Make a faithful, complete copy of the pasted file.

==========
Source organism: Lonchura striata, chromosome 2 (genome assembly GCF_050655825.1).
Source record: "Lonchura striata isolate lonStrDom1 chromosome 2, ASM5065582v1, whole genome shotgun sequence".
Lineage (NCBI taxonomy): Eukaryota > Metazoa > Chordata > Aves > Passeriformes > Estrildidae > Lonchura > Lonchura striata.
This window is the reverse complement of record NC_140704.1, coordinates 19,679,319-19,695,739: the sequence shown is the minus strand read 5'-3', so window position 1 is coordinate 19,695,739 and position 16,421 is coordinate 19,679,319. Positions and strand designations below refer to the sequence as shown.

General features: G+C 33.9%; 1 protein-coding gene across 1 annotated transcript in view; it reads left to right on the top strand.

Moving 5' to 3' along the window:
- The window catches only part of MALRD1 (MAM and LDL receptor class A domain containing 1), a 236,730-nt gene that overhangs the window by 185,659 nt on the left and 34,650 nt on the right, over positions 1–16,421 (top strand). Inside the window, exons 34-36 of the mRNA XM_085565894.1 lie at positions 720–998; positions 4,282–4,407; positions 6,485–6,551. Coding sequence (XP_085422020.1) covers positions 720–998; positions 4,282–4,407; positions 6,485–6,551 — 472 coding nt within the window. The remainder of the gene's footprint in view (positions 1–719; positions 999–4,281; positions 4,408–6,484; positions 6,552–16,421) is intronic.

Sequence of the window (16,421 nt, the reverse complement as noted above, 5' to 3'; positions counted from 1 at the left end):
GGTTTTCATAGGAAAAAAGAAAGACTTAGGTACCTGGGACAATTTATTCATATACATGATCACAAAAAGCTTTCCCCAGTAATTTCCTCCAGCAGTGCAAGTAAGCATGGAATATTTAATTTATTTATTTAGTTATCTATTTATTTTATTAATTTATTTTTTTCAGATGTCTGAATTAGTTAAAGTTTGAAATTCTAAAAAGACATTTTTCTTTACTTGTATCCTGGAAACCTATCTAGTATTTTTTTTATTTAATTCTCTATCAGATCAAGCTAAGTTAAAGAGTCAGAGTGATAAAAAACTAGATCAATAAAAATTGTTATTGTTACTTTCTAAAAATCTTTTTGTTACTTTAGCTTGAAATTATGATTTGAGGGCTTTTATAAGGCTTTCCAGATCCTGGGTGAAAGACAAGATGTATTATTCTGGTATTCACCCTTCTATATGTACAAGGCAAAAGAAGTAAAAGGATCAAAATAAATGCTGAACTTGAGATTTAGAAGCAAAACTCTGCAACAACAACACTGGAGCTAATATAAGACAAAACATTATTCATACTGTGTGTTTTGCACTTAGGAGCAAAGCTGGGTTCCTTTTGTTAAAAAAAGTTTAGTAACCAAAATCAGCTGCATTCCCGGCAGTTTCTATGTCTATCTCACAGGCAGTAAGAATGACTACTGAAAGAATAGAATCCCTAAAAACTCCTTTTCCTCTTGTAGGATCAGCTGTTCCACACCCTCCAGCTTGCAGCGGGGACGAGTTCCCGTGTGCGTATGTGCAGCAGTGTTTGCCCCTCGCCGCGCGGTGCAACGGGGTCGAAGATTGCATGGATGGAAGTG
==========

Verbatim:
Source organism: Lonchura striata, chromosome 2 (genome assembly GCF_050655825.1).
Source record: "Lonchura striata isolate lonStrDom1 chromosome 2, ASM5065582v1, whole genome shotgun sequence".
Lineage (NCBI taxonomy): Eukaryota > Metazoa > Chordata > Aves > Passeriformes > Estrildidae > Lonchura > Lonchura striata.
This window is the reverse complement of record NC_140704.1, coordinates 19,679,319-19,695,739: the sequence shown is the minus strand read 5'-3', so window position 1 is coordinate 19,695,739 and position 16,421 is coordinate 19,679,319. Positions and strand designations below refer to the sequence as shown.

General features: G+C 33.9%; 1 protein-coding gene across 1 annotated transcript in view; it reads left to right on the top strand.

Moving 5' to 3' along the window:
- The window catches only part of MALRD1 (MAM and LDL receptor class A domain containing 1), a 236,730-nt gene that overhangs the window by 185,659 nt on the left and 34,650 nt on the right, over positions 1–16,421 (top strand). Inside the window, exons 34-36 of the mRNA XM_085565894.1 lie at positions 720–998; positions 4,282–4,407; positions 6,485–6,551. Coding sequence (XP_085422020.1) covers positions 720–998; positions 4,282–4,407; positions 6,485–6,551 — 472 coding nt within the window. The remainder of the gene's footprint in view (positions 1–719; positions 999–4,281; positions 4,408–6,484; positions 6,552–16,421) is intronic.

Sequence of the window (16,421 nt, the reverse complement as noted above, 5' to 3'; positions counted from 1 at the left end):
GGTTTTCATAGGAAAAAAGAAAGACTTAGGTACCTGGGACAATTTATTCATATACATGATCACAAAAAGCTTTCCCCAGTAATTTCCTCCAGCAGTGCAAGTAAGCATGGAATATTTAATTTATTTATTTAGTTATCTATTTATTTTATTAATTTATTTTTTTCAGATGTCTGAATTAGTTAAAGTTTGAAATTCTAAAAAGACATTTTTCTTTACTTGTATCCTGGAAACCTATCTAGTATTTTTTTTATTTAATTCTCTATCAGATCAAGCTAAGTTAAAGAGTCAGAGTGATAAAAAACTAGATCAATAAAAATTGTTATTGTTACTTTCTAAAAATCTTTTTGTTACTTTAGCTTGAAATTATGATTTGAGGGCTTTTATAAGGCTTTCCAGATCCTGGGTGAAAGACAAGATGTATTATTCTGGTATTCACCCTTCTATATGTACAAGGCAAAAGAAGTAAAAGGATCAAAATAAATGCTGAACTTGAGATTTAGAAGCAAAACTCTGCAACAACAACACTGGAGCTAATATAAGACAAAACATTATTCATACTGTGTGTTTTGCACTTAGGAGCAAAGCTGGGTTCCTTTTGTTAAAAAAAGTTTAGTAACCAAAATCAGCTGCATTCCCGGCAGTTTCTATGTCTATCTCACAGGCAGTAAGAATGACTACTGAAAGAATAGAATCCCTAAAAACTCCTTTTCCTCTTGTAGGATCAGCTGTTCCACACCCTCCAGCTTGCAGCGGGGACGAGTTCCCGTGTGCGTATGTGCAGCAGTGTTTGCCCCTCGCCGCGCGGTGCAACGGGGTCGAAGATTGCATGGATGGAAGTG